The New York Stock Exchange temporarily closed its trading floor, starting March 23, due to coronavirus concerns, and the stock market moved fully over to electronic trading.
The market has continued in that time to decline amid the uncertainty of the outbreak. This year has been the fastest bear market plunge seen in U.S. history, with the second-fastest drop taking place in 1929, just prior to the Great Depression.
"Certainly, the market sell-off has been very, very dramatic and I am completely sympathetic to the concerns investors have about seeing that sell-off," New York Stock Exchange President Stacey Cunningham said Thursday about investors trusting the market again. "At the same time, the markets are functioning appropriately, so they should focus on the fundamentals. Focus on the long term, and if you are a long-term investor, you can navigate this period of volatility better off by sitting on the sidelines right now and waiting for the market to recover."
The exchange on Wall Street has closed amid trying times over the years before, such as during World War II and in the wake of 9/11. However, this is the first time the physical trading floor was shut down while the public markets remained open.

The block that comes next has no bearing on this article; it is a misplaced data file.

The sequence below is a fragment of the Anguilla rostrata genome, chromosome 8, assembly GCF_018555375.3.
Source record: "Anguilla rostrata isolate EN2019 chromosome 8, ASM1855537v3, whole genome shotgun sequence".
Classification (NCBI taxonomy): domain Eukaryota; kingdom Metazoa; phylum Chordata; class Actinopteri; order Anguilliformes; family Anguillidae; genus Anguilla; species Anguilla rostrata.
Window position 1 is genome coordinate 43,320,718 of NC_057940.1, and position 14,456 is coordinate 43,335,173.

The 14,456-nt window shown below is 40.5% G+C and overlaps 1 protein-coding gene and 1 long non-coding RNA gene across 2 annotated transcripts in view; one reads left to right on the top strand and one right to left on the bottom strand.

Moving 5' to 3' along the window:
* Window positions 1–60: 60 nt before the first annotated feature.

"We will absolutely reopen the floor of the stock exchange," Cunningham unequivocally stated even amid the ongoing crisis. "The combination of human judgment with sophisticated technology is really why stocks on the New York Stock Exchange trade better, and so we'll go back to providing that full level of service as soon as it's safe to do so."
The NYSE had its first all-electronic trading day on March 23, and the shift went as planned according to Cunningham. The Exchange, according to its president, is doing its part to stop the spread and keep the community safe. As hospitals are overwhelmed, healthcare workers are on the front lines of this pandemic, along with those who deliver food and essential store workers under stay-at-home guidelines.
"We don't want to make their jobs any harder, so if we can pull our people out of New York City and off the streets, and get them to stay home, we're going to do that," Cunningham noted. "So it's going to take a little bit more time for us to get a sense of when this situation is under control, and at that point in time, we can start to announce plans around reopening and what that'll look like."